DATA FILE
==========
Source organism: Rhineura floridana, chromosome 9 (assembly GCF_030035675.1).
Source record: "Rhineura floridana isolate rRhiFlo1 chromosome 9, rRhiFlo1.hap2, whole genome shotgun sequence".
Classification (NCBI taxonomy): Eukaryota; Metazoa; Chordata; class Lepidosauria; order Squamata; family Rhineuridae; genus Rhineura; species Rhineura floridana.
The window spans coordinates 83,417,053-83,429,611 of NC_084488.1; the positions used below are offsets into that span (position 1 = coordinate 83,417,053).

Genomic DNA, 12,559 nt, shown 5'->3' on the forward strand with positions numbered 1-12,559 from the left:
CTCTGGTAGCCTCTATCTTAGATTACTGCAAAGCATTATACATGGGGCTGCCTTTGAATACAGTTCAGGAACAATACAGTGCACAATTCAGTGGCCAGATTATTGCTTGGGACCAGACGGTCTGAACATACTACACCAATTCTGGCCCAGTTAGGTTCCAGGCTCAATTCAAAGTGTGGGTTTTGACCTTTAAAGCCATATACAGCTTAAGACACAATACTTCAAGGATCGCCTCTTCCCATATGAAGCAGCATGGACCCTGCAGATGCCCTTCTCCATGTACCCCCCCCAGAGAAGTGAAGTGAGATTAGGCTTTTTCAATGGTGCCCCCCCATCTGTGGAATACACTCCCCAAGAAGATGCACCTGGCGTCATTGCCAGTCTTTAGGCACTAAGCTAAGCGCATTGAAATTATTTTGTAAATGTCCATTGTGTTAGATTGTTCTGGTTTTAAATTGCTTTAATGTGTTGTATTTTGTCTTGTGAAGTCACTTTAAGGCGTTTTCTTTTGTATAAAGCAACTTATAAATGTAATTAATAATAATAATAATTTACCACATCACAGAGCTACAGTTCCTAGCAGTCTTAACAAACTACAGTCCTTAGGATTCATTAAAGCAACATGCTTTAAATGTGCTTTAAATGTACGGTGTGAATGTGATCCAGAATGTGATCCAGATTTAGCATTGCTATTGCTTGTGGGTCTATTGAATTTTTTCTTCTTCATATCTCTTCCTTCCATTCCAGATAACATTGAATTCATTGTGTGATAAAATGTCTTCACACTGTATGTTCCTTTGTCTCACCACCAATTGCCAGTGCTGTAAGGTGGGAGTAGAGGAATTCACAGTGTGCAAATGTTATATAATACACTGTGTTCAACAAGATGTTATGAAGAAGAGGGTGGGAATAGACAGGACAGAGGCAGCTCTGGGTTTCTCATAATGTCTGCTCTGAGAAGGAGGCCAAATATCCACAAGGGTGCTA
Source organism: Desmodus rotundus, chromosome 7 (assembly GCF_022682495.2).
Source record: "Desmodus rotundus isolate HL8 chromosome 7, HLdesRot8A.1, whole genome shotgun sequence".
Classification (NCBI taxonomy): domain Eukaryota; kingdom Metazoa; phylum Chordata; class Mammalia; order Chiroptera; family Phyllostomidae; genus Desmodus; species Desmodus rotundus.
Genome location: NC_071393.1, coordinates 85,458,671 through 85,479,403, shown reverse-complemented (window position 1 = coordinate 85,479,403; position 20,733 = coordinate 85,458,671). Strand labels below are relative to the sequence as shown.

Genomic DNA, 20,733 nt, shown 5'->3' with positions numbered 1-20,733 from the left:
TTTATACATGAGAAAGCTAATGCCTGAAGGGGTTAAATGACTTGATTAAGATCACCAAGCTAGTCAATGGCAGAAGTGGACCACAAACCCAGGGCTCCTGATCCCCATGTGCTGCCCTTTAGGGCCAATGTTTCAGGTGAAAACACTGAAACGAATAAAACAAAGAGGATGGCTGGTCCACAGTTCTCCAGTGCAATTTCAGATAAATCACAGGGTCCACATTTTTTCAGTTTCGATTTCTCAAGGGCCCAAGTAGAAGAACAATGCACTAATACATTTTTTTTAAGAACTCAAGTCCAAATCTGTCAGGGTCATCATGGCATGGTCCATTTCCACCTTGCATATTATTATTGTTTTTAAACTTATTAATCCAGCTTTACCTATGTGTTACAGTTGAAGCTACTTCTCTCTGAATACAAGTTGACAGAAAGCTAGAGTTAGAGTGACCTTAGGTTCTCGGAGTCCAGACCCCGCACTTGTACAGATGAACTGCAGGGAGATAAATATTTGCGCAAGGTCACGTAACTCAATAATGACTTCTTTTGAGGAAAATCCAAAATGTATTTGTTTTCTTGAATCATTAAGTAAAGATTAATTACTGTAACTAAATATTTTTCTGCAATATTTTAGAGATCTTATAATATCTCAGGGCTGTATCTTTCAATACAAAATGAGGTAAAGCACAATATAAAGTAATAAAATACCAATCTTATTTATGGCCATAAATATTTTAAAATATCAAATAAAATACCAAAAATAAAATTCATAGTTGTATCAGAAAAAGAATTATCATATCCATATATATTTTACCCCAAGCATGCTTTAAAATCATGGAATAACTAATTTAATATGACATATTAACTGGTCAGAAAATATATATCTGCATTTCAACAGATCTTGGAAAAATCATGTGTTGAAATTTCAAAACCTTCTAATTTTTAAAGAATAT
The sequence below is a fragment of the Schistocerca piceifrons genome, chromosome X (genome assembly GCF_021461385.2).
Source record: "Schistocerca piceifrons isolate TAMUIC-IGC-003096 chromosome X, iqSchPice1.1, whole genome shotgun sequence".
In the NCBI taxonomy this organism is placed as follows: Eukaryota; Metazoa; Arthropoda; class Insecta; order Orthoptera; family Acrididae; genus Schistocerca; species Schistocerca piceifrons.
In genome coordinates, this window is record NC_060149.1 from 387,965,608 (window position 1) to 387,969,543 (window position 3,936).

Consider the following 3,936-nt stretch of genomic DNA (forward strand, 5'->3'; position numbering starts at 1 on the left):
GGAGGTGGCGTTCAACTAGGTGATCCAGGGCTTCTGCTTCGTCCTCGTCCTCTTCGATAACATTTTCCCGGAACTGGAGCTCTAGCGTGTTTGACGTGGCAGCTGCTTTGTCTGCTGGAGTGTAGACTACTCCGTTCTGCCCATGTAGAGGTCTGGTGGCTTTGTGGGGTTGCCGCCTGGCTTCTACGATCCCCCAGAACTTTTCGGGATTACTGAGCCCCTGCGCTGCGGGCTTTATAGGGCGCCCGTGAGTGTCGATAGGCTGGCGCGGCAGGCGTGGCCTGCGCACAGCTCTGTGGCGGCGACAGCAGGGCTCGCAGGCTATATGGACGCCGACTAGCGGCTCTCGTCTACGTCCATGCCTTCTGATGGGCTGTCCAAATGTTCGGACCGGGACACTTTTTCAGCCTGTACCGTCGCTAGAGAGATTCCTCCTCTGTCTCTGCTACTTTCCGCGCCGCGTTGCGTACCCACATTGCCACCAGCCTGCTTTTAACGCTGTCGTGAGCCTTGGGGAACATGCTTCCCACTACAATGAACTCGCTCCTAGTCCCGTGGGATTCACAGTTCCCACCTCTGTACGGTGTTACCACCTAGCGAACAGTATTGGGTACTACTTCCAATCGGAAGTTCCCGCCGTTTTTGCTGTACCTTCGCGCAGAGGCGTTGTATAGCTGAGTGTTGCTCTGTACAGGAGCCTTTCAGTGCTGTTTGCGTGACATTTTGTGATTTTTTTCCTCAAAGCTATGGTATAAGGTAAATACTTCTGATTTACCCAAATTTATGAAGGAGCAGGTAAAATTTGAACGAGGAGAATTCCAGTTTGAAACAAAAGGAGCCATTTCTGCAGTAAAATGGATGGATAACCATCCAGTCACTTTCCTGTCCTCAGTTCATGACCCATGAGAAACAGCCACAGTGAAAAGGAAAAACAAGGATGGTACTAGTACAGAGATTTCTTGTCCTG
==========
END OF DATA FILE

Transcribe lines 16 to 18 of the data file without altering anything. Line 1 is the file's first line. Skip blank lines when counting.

In genome coordinates, this window is record NC_060149.1 from 387,965,608 (window position 1) to 387,969,543 (window position 3,936).

Consider the following 3,936-nt stretch of genomic DNA (forward strand, 5'->3'; position numbering starts at 1 on the left):
GGAGGTGGCGTTCAACTAGGTGATCCAGGGCTTCTGCTTCGTCCTCGTCCTCTTCGATAACATTTTCCCGGAACTGGAGCTCTAGCGTGTTTGACGTGGCAGCTGCTTTGTCTGCTGGAGTGTAGACTACTCCGTTCTGCCCATGTAGAGGTCTGGTGGCTTTGTGGGGTTGCCGCCTGGCTTCTACGATCCCCCAGAACTTTTCGGGATTACTGAGCCCCTGCGCTGCGGGCTTTATAGGGCGCCCGTGAGTGTCGATAGGCTGGCGCGGCAGGCGTGGCCTGCGCACAGCTCTGTGGCGGCGACAGCAGGGCTCGCAGGCTATATGGACGCCGACTAGCGGCTCTCGTCTACGTCCATGCCTTCTGATGGGCTGTCCAAATGTTCGGACCGGGACACTTTTTCAGCCTGTACCGTCGCTAGAGAGATTCCTCCTCTGTCTCTGCTACTTTCCGCGCCGCGTTGCGTACCCACATTGCCACCAGCCTGCTTTTAACGCTGTCGTGAGCCTTGGGGAACATGCTTCCCACTACAATGAACTCGCTCCTAGTCCCGTGGGATTCACAGTTCCCACCTCTGTACGGTGTTACCACCTAGCGAACAGTATTGGGTACTACTTCCAATCGGAAGTTCCCGCCGTTTTTGCTGTACCTTCGCGCAGAGGCGTTGTATAGCTGAGTGTTGCTCTGTACAGGAGCCTTTCAGTGCTGTTTGCGTGACATTTTGTGATTTTTTTCCTCAAAGCTATGGTATAAGGTAAATACTTCTGATTTACCCAAATTTATGAAGGAGCAGGTAAAATTTGAACGAGGAGAATTCCAGTTTGAAACAAAAGGAGCCATTTCTGCAGTAAAATGGATGGATAACCATCCAGTCACTTTCCTGTCCTCAGTTCATGACCCATGAGAAACAGCCACAGTGAAAAGGAAAAACAAGGATGGTACTAGTACAGAGATTTCTTGTCCTG